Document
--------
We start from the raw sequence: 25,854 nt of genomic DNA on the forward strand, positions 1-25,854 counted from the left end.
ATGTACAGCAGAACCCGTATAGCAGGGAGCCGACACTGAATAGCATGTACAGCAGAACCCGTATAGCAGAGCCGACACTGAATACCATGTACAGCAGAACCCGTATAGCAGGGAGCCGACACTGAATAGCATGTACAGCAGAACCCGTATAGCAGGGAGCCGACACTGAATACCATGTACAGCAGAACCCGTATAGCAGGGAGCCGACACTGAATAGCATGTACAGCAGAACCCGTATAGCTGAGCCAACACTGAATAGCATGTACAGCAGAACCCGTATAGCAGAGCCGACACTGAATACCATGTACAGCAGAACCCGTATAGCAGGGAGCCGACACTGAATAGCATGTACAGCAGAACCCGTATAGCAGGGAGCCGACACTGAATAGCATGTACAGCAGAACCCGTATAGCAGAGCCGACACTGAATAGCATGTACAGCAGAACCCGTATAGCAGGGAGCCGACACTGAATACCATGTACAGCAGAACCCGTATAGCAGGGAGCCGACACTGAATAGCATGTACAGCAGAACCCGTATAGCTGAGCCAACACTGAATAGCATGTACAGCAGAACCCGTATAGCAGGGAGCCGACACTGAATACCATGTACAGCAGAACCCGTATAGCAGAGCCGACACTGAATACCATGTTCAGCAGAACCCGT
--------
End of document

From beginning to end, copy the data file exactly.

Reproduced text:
We start from the raw sequence: 25,854 nt of genomic DNA on the forward strand, positions 1-25,854 counted from the left end.
ATGTACAGCAGAACCCGTATAGCAGGGAGCCGACACTGAATAGCATGTACAGCAGAACCCGTATAGCAGAGCCGACACTGAATACCATGTACAGCAGAACCCGTATAGCAGGGAGCCGACACTGAATAGCATGTACAGCAGAACCCGTATAGCAGGGAGCCGACACTGAATACCATGTACAGCAGAACCCGTATAGCAGGGAGCCGACACTGAATAGCATGTACAGCAGAACCCGTATAGCTGAGCCAACACTGAATAGCATGTACAGCAGAACCCGTATAGCAGAGCCGACACTGAATACCATGTACAGCAGAACCCGTATAGCAGGGAGCCGACACTGAATAGCATGTACAGCAGAACCCGTATAGCAGGGAGCCGACACTGAATAGCATGTACAGCAGAACCCGTATAGCAGAGCCGACACTGAATAGCATGTACAGCAGAACCCGTATAGCAGGGAGCCGACACTGAATACCATGTACAGCAGAACCCGTATAGCAGGGAGCCGACACTGAATAGCATGTACAGCAGAACCCGTATAGCTGAGCCAACACTGAATAGCATGTACAGCAGAACCCGTATAGCAGGGAGCCGACACTGAATACCATGTACAGCAGAACCCGTATAGCAGAGCCGACACTGAATACCATGTTCAGCAGAACCCGT